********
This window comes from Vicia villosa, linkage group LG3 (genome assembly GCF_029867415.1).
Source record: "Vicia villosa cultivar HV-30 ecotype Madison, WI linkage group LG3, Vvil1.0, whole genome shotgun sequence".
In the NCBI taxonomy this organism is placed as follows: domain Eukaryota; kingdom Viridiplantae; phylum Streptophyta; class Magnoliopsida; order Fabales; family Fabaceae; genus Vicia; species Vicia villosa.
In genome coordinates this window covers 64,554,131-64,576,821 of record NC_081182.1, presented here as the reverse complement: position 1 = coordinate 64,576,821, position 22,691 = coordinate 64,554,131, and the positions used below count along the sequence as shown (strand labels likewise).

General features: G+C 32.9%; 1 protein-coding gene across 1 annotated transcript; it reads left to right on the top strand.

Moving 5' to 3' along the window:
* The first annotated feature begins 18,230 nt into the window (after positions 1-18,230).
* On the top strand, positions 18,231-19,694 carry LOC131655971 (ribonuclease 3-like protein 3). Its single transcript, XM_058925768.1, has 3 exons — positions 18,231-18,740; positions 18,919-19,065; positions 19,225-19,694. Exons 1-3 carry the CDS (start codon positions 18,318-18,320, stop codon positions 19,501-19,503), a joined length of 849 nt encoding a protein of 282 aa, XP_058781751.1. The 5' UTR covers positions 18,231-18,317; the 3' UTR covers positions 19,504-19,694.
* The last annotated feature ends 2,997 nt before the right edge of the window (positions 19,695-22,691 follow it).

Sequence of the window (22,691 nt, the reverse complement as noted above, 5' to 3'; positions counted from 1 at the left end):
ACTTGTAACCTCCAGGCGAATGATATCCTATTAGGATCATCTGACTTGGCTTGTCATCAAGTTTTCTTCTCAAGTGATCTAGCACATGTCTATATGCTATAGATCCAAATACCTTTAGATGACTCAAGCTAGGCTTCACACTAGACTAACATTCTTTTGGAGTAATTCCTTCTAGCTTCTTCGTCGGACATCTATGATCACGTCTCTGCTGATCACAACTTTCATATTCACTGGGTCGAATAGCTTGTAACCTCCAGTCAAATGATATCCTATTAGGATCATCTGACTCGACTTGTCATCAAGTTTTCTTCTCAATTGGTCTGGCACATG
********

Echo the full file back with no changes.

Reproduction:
This window comes from Vicia villosa, linkage group LG3 (genome assembly GCF_029867415.1).
Source record: "Vicia villosa cultivar HV-30 ecotype Madison, WI linkage group LG3, Vvil1.0, whole genome shotgun sequence".
In the NCBI taxonomy this organism is placed as follows: domain Eukaryota; kingdom Viridiplantae; phylum Streptophyta; class Magnoliopsida; order Fabales; family Fabaceae; genus Vicia; species Vicia villosa.
In genome coordinates this window covers 64,554,131-64,576,821 of record NC_081182.1, presented here as the reverse complement: position 1 = coordinate 64,576,821, position 22,691 = coordinate 64,554,131, and the positions used below count along the sequence as shown (strand labels likewise).

General features: G+C 32.9%; 1 protein-coding gene across 1 annotated transcript; it reads left to right on the top strand.

Moving 5' to 3' along the window:
* The first annotated feature begins 18,230 nt into the window (after positions 1-18,230).
* On the top strand, positions 18,231-19,694 carry LOC131655971 (ribonuclease 3-like protein 3). Its single transcript, XM_058925768.1, has 3 exons — positions 18,231-18,740; positions 18,919-19,065; positions 19,225-19,694. Exons 1-3 carry the CDS (start codon positions 18,318-18,320, stop codon positions 19,501-19,503), a joined length of 849 nt encoding a protein of 282 aa, XP_058781751.1. The 5' UTR covers positions 18,231-18,317; the 3' UTR covers positions 19,504-19,694.
* The last annotated feature ends 2,997 nt before the right edge of the window (positions 19,695-22,691 follow it).

Sequence of the window (22,691 nt, the reverse complement as noted above, 5' to 3'; positions counted from 1 at the left end):
ACTTGTAACCTCCAGGCGAATGATATCCTATTAGGATCATCTGACTTGGCTTGTCATCAAGTTTTCTTCTCAAGTGATCTAGCACATGTCTATATGCTATAGATCCAAATACCTTTAGATGACTCAAGCTAGGCTTCACACTAGACTAACATTCTTTTGGAGTAATTCCTTCTAGCTTCTTCGTCGGACATCTATGATCACGTCTCTGCTGATCACAACTTTCATATTCACTGGGTCGAATAGCTTGTAACCTCCAGTCAAATGATATCCTATTAGGATCATCTGACTCGACTTGTCATCAAGTTTTCTTCTCAATTGGTCTGGCACATG